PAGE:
05/17/21: "There's no magic finish line, but as long as vaccinations continue, things can--and will--get a lot better than they are now." I joined Profs. Lauren Ancel Meyers and Marc Lipsitch in speaking with Geoffrey Brumfiel at NPR about moving beyond herd immunity in our quest to control COVID-19.

05/15/21: “The problem is how that got translated into a policy recommendation, which is to say that safety depends on how many people are vaccinated, what percentage, and how common COVID is,” I spoke to John Hilliard at the Boston Globe about the new CDC guidelines on indoor mask wearing.

05/13/21: "There isn’t a whole lot we can do about fighting misinformation or backing out its contribution to hesitancy, [but there is] a whole lot else we can do." I spoke to Alison Snyder and Sara Fischer at Axios about why fighting misinformation is just one small piece of addressing vaccine hesitancy.

05/13/21: Just in time for the CDC's announcement about masking, Profs. Ana Bento, Sarah Cobey, and I spoke to Adam Rogers at Wired about a cluster of asymptomatic COVID-19 cases in vaccinated Yankees. tldr- we need better surveillance and masking should be tied to prevalence.

05/13/21: "We label people as essential but don't give them the resources that they need." I spoke to ABC News about how outbreaks in food factories align with reports that workers were not given the proper means to protect themselves.

05/13/21: "What most of us want is a safe return to something that looks more normal. That to me means 80% to 85%, vaccination," I spoke to Maia Niguel Hoskin at Forbes about what school vaccination means for COVID-19 control.

05/07/21: “Perhaps even more importantly, many countries, e.g., India, Nepal, Thailand, are experiencing devastating outbreaks of COVID-19. We need to provide resource to those countries, to include vaccines, urgently.” I spoke to Travis Anderson at the Boston Globe about the need to support countries with vaccines.

05/06/21: I'm excited to join The Pricing Nerd and Prof. C. Brandon Ogbunu for a Clubhouse discussion about the future of epidemiology.

05/04/21: “We were headed in the direction of India and avoided it only because of the incredible vaccination campaigns in the US,” I spoke with Martin Finucane at the Boston Globe about evidence that vaccines are working and protected us from an even larger B117 surge.

05/03/21: "I was joking that you could offer to let the tourists cut the long lobster roll lines in Maine in the summer if they got vaccinated," I spoke with Jen Christensen at CNN about the need to get creative with how we take the vaccine to the people across the US.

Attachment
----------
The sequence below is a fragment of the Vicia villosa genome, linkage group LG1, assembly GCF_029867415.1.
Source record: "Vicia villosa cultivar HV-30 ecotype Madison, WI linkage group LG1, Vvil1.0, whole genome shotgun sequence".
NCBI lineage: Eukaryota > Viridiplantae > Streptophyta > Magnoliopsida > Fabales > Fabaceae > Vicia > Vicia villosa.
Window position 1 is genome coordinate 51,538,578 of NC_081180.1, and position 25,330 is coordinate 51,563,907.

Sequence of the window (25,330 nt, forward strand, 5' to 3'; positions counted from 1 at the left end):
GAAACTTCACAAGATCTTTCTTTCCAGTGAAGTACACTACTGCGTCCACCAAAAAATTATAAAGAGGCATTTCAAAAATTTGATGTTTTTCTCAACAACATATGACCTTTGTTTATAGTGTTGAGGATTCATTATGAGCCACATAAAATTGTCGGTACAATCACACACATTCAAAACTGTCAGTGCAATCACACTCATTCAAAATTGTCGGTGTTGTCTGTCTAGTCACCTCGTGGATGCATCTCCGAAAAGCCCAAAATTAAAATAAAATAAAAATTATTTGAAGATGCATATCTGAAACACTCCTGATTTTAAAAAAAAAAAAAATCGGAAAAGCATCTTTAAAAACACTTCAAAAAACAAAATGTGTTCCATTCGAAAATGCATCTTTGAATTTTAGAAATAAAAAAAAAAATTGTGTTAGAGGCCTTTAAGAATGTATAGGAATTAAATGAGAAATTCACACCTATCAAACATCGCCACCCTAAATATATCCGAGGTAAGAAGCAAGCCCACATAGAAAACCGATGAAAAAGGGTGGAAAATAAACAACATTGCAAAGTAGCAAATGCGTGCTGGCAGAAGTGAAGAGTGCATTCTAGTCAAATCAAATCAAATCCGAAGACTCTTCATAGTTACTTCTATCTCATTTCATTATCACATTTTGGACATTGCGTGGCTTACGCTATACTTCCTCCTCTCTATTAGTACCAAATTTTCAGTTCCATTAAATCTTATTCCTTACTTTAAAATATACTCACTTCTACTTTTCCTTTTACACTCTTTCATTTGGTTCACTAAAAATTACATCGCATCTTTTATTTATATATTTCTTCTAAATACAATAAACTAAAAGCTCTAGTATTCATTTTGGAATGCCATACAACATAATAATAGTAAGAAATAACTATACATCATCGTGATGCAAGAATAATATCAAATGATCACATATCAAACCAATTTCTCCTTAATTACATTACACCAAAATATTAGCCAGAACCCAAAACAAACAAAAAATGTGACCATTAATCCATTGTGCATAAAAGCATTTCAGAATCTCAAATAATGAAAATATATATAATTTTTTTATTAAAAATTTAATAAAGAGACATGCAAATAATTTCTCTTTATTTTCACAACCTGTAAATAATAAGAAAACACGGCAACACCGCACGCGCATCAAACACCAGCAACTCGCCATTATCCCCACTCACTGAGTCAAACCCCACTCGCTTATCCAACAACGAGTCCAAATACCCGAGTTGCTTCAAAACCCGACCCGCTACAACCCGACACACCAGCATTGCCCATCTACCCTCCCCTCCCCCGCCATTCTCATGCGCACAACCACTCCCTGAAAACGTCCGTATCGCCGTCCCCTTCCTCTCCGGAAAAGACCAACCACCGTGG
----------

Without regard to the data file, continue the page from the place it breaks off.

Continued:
05/02/21: “‘Breaking bread with vaccine’: Wayland mosque mounts local interfaith vaccination clinic” I spoke with John Hilliard at the Boston Globe about the kind of community engagement we need for COVID-19 vaccination!

04/30/21: “ will be a few more weeks before those age groups have the same level of protection as older individuals...” I spoke with Arielle Mitropoulos and John Brownstein writing for ABC News about the risk of COVID-19 in younger adults. We're making progress, but not out-of-the-woods yet!

04/27/21: “The economic reopening plan should be more directly tied to benchmarks in vaccination coverage and case rates, as opposed to “ad hoc” dates. Scarpino said that the state needs to aim to vaccinate 75 percent to 80 percent of the population.” I spoke to Nik DeCosta-Klipa at about the need for a more data-driven approach to relaxing COVID-19 restrictions.

04/26/21: “Right now, even after concerted efforts to increase sequencing capacity, only about 3% of the country’s positive COVID-19 samples were sequenced in early April. That’s not just 'unacceptable,'' but 'nearly worthless,'” My interview with State News on molecular surveillance for COVID-19 and other respiratory pathogens was featured on PBS News Hour.

04/23/21: “Grossly put, physicians treat the patient, and epidemiologists treat the population,” says Sam Scarpino, head of the Emergent Epidemics Lab at Northeastern University. “But for infectious diseases, the distinction between the patient and the population is often very blurry.” I spoke to Adam Rogers at Wired about whether the safety of an individual can really be separated from the safety of the population during epidemics.

04/23/21: “‘The tool we have to hold our lives together is high-resolution surveillance that allows us to respond quickly,’ he said, by surging vaccines to any variant hotspots detected.” I spoke to Marion Renault writing for STAT News about the need for high resolution COVID-19 surveillance & response.

04/22/21: “Pandemics emerge from this combination of bottom-up interactions and top-down forces regulating these interactions … These top-down forces are where we don’t have very good data systems – we don’t have a coordinated national response.” I spoke with Noah Haggerty at NU SCI MAGAZINE, Northeastern University's student-run science magazine, about the work we've done over the past 16 months on COVID-19.

04/22/21: “A week or two slower on vaccinations, and it would have been a completely different story,” I spoke with the Boston Globe about the encouraging signs in MA, but also how close we came to another COVID-19 surge.